The judge turned his earlier temporary restraining order into a preliminary injunction that would have a more lasting effect.
President Trump’s executive order on March 6 would have placed a 90-day ban on people from Iran, Libya, Somalia, Sudan and Yemen and a 120-day ban on refugees.
An earlier version of the order, issued in January, sparked confusion and protests, and was blocked by a judge in Seattle.
Other courts across the US have issued different rulings on President Trump’s revised ban, with a judge in Maryland halting a part of the ban earlier this month.
Donald Trump has complained of “unprecedented judicial overreach”, pledging to take the case “as far as it needs to go”.
An appeal against the Hawaii decision would be expected to go next to the Ninth Circuit Court of Appeals – the same court which in February said it would not block a ruling by a Seattle court to halt the original travel ban.
Under the revised order, citizens of six countries on the original January 27 order – Iran, Libya, Syria, Somalia, Sudan and Yemen – would once more be subject to a 90-day travel ban.
Judge Derrick Watson said the court had established a strong likelihood that, were the ban to go ahead, it would cause “irreparable injury” by violating First Amendment protections against religious discrimination.
Hawaii had argued that the ban would harm tourism and the ability to recruit foreign students and workers in the state.
The 43-page ruling argued that a “reasonable, objective observer” taking into account the context of the Executive Order would conclude it “was issued with a purpose to disfavor a particular religion”.
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It notes statements made by Donald Trump such as a 2015 press release calling for “a total and complete shutdown of Muslims entering the United States”, and his adviser Rudolph Guiliani, who said in a TV interview in January: “When [President Trump] first announced it, he said, <<Muslim ban>>. He called me up. He said: <<Put a commission together. Show me the right way to do it legally>>.”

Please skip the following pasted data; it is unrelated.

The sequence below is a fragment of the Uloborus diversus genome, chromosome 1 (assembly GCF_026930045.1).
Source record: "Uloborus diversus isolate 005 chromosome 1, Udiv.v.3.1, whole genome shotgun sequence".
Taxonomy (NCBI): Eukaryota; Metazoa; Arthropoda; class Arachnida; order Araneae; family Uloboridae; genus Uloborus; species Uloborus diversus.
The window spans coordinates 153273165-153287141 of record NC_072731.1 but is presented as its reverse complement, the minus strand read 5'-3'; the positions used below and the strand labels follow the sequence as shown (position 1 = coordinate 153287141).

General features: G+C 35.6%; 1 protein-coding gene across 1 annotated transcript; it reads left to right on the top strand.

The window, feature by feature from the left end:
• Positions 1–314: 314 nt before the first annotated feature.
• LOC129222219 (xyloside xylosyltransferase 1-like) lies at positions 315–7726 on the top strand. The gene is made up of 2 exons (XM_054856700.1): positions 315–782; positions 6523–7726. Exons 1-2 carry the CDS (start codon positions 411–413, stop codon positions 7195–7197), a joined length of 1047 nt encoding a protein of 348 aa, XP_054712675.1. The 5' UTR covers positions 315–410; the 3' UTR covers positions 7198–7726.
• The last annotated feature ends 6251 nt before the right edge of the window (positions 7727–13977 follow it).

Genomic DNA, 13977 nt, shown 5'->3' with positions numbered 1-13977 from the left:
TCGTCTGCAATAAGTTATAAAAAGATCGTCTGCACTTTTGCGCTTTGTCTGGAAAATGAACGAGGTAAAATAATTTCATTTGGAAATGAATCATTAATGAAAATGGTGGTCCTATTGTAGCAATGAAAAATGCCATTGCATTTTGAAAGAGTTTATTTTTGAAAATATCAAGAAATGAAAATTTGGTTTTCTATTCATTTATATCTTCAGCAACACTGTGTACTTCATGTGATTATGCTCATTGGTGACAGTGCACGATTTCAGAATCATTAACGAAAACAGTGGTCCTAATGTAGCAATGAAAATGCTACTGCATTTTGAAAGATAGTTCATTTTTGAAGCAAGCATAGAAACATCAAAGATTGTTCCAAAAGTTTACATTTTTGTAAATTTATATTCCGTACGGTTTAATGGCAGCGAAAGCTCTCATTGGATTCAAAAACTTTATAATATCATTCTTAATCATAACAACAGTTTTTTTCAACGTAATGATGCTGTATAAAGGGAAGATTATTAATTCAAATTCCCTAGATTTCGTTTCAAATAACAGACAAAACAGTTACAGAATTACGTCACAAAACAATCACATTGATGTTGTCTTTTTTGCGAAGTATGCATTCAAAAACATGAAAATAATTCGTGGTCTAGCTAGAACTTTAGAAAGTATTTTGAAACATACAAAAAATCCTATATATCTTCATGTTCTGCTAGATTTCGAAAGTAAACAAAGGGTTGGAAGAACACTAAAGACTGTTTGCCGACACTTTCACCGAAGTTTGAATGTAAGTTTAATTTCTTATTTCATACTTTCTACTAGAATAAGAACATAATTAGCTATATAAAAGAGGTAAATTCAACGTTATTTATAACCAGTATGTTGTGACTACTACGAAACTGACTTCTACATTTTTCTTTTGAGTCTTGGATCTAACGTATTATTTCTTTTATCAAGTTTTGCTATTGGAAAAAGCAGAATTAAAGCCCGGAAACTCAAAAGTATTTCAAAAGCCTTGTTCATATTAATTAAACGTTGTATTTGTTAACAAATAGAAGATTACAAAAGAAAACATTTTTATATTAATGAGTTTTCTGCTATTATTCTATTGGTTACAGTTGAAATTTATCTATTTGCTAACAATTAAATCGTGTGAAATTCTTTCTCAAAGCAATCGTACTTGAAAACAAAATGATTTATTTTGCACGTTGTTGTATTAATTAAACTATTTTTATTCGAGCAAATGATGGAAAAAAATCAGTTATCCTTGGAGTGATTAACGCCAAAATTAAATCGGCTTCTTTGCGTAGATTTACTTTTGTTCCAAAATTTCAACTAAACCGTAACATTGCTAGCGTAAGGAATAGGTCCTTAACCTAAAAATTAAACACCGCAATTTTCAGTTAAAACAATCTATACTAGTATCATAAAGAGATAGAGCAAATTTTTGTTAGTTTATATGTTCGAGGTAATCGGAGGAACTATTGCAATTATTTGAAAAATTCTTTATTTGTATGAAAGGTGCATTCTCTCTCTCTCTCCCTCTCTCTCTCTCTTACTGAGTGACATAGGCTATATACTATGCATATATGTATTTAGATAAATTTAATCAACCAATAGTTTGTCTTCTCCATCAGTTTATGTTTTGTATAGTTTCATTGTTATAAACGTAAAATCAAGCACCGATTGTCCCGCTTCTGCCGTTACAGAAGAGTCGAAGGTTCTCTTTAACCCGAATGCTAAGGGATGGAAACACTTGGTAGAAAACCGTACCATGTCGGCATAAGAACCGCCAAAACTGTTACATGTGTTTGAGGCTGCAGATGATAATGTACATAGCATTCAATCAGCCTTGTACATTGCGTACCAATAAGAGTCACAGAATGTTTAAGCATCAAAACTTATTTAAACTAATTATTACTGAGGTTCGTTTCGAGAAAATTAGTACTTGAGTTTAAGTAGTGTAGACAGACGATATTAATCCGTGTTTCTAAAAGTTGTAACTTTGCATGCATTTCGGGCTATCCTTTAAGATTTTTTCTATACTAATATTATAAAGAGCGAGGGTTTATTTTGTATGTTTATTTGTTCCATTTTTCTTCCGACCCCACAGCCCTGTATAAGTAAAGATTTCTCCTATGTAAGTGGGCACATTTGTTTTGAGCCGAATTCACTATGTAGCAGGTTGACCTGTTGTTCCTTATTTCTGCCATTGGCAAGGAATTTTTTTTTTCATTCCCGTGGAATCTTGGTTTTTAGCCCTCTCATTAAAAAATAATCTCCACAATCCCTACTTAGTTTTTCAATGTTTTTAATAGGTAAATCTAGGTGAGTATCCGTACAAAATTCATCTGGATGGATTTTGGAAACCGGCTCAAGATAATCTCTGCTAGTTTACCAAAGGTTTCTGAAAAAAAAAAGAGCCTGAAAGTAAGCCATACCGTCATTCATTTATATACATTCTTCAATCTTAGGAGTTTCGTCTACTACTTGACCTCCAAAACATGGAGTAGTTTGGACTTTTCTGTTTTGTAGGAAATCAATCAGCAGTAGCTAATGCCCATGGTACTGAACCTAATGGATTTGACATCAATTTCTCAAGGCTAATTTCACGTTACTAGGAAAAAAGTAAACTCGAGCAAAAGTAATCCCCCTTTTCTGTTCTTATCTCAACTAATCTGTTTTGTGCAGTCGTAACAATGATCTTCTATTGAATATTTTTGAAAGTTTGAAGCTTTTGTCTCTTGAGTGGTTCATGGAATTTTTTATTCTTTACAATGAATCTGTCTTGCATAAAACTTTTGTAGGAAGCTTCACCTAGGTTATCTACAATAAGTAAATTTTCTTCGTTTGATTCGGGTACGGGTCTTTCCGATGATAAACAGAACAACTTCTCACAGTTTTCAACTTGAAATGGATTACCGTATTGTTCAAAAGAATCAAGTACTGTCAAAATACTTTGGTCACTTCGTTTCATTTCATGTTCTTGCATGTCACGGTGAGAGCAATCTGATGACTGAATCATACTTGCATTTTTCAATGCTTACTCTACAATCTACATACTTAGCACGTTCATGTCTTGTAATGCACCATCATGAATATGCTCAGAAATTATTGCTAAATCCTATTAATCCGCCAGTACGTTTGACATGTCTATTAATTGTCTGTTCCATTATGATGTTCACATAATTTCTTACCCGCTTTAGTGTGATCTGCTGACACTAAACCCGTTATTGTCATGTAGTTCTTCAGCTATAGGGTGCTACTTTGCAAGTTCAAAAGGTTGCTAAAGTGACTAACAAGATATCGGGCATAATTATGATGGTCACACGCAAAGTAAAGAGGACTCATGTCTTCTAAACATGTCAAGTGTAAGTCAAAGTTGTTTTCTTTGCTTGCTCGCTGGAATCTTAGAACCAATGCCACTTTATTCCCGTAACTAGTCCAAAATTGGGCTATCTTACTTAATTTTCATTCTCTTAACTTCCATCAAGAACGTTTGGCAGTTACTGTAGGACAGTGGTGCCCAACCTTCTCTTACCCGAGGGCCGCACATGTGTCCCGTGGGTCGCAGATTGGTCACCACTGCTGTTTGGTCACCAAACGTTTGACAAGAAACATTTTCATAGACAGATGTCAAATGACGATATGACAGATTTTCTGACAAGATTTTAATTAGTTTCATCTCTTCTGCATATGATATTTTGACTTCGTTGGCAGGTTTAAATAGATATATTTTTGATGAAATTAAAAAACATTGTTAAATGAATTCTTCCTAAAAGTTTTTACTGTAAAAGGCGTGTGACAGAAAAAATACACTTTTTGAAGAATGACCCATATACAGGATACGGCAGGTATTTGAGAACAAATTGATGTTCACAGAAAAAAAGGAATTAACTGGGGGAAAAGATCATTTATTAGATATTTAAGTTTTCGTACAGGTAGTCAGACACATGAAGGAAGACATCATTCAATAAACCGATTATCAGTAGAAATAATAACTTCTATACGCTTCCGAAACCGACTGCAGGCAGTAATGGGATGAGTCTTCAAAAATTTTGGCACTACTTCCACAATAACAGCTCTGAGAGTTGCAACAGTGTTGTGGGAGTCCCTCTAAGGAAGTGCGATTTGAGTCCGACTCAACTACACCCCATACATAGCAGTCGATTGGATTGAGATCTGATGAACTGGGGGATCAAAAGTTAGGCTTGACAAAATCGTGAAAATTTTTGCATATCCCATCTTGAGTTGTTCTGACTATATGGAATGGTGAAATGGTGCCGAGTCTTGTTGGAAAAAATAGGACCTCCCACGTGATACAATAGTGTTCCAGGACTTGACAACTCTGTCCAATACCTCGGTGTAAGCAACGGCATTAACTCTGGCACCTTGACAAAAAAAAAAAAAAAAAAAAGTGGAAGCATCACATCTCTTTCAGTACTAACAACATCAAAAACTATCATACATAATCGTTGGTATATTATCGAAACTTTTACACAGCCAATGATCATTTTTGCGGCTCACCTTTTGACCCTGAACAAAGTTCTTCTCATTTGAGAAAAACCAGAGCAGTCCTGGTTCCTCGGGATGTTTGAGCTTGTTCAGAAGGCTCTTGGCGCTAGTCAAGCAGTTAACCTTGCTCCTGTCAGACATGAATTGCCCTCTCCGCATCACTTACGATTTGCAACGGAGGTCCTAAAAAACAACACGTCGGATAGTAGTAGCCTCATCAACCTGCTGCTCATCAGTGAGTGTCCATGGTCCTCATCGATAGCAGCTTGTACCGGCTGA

It also says there is a “dearth of evidence indicating a national security purpose”.
Speaking at a rally in Nashville, Tennessee on March 15, Donald Trump said the ruling in Hawaii was “flawed” and a case of “unprecedented judicial overreach”.
The Trump administration argues that the constitution gives the president the power to suspend immigration when he deems it to be in the national interest of the country, and that neither the initial or revised orders discriminate on the basis of religion.
DoJ lawyers argue that the revised ban is an extension of President Barack Obama’s move towards stricter screening of travelers from the six countries.
Donald Trump said he will take the case “as far as it needs to go”, including to the Supreme Court.
An appeal against the Hawaii decision would be expected to go next to the Ninth Circuit Court of Appeals – the same court which in February said it would not block a ruling by a Seattle court to half the original travel ban.
However, also on March 15, five judges at that court wrote a letter saying they believed that decision was an “error”, and the first Executive Order was “well within the powers of the presidency”.
California, Maryland, Massachusetts, New York, Oregon and Washington are all taking part in legal actions against the revised ban.
Washington state Attorney General Bob Ferguson, who is attending a court hearing in Seattle in his efforts to block the travel ban, described the ruling as “fantastic news”.
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